A foible common to movers and shakers, whether clerical or lay, is a penchant for checking the index of a newly published book to see whether their names appear – and how often. I suspect that George Weigel’s newest book will provoke a good deal of surreptitious peeking.
Lessons in Hope: My Unexpected Life with St. John Paul II recounts, in fascinating and insightful detail, the providential encounters that contributed to Weigel’s magisterial two-volume portrait of the Polish pontiff: Witness to Hope and The End and the Beginning. Weigel details the many personal meetings he had with John Paul, as well as with his friends and collaborators, both in Poland and the Vatican. These lengthy and substantive encounters provided much of the rich material for his biography.
From the new book, one learns a good deal about John Paul II, particularly in the more intimate setting of shared meals. For John Paul reveled in conversation. As one collaborator remarked of him: “all conversation, all the time.”
But one also learns a great deal about the portrait painter himself. And one might confidently assert of Weigel as well: he too revels in all conversation all the time. His new book narrates countless conversations, not only with John Paul but also with many individuals who knew the future pope from his days as parish priest and university professor, through his lengthy and amazingly fruitful pontificate, to that final witness to hope: his very public suffering and death.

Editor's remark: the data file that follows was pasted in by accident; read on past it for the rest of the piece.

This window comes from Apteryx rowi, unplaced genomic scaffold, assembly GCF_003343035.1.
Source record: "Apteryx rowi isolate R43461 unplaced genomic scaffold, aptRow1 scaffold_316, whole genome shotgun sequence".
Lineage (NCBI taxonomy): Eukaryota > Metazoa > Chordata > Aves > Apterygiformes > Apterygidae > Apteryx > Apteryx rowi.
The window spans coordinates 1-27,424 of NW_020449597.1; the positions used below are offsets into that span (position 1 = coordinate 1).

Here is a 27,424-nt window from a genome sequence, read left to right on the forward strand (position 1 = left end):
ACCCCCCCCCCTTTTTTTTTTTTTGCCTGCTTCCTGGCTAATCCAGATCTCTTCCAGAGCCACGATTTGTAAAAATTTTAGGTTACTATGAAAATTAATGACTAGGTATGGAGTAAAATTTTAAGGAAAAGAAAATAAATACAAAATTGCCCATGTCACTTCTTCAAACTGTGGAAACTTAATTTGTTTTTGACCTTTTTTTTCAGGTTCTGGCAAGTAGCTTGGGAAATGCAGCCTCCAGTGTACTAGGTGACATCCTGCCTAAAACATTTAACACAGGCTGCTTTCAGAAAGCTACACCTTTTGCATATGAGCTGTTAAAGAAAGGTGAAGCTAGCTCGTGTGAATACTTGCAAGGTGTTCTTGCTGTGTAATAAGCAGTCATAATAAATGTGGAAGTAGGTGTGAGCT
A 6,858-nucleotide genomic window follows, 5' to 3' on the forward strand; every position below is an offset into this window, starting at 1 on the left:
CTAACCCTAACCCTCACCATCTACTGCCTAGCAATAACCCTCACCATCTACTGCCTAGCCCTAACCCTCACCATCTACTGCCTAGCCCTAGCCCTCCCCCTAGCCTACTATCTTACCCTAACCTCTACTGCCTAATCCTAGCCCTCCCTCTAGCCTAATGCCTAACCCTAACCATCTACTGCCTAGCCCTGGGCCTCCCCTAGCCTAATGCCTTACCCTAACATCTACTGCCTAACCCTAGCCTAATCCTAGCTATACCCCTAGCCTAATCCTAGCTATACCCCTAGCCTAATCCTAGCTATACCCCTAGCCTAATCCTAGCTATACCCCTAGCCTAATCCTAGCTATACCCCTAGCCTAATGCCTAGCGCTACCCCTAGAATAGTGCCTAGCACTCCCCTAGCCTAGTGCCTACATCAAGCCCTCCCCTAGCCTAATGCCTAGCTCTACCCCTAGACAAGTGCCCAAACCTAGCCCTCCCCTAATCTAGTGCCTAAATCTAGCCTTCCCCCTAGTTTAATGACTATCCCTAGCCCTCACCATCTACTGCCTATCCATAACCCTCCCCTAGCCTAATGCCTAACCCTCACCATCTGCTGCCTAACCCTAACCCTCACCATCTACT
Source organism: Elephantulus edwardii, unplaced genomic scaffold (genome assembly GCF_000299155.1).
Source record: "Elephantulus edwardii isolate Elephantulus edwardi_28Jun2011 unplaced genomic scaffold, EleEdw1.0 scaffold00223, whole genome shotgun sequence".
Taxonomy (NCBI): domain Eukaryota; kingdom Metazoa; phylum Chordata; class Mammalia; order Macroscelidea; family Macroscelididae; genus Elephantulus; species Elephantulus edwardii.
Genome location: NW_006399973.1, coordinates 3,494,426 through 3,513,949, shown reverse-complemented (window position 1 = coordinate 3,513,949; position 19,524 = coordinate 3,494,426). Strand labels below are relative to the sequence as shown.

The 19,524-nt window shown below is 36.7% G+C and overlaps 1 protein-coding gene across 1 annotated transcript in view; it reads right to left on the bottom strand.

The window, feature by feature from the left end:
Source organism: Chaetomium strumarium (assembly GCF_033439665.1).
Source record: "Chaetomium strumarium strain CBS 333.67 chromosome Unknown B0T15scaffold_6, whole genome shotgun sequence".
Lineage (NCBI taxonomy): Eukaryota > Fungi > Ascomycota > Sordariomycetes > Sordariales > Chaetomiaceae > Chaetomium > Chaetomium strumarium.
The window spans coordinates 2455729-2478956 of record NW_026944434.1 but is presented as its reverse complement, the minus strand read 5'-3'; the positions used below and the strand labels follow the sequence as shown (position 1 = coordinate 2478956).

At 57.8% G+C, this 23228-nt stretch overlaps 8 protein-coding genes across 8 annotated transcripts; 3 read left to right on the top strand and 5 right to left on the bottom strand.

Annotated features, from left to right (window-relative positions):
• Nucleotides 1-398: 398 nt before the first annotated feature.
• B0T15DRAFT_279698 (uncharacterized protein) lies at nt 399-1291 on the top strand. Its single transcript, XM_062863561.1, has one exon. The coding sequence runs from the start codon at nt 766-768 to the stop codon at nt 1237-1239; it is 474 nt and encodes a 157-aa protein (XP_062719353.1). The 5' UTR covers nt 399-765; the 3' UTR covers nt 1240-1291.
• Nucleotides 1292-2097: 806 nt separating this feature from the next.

Weigel’s fine intellect and delight in friendship shine forth in this memoir. Even when disagreeing with those whom he interviews (as in the case of those who promoted Paul VI’s Ostpolitik – seeking accommodation with the Communist regimes of Eastern Europe), he shows deep respect for a shared humanity and its inevitable fragility.
Robert Imbelli, a Priest of the Archdiocese of New York, is Associate Professor of Theology Emeritus at Boston College. He is the author of Rekindling the Christic Imagination: Theological Meditations for the New Evangelization.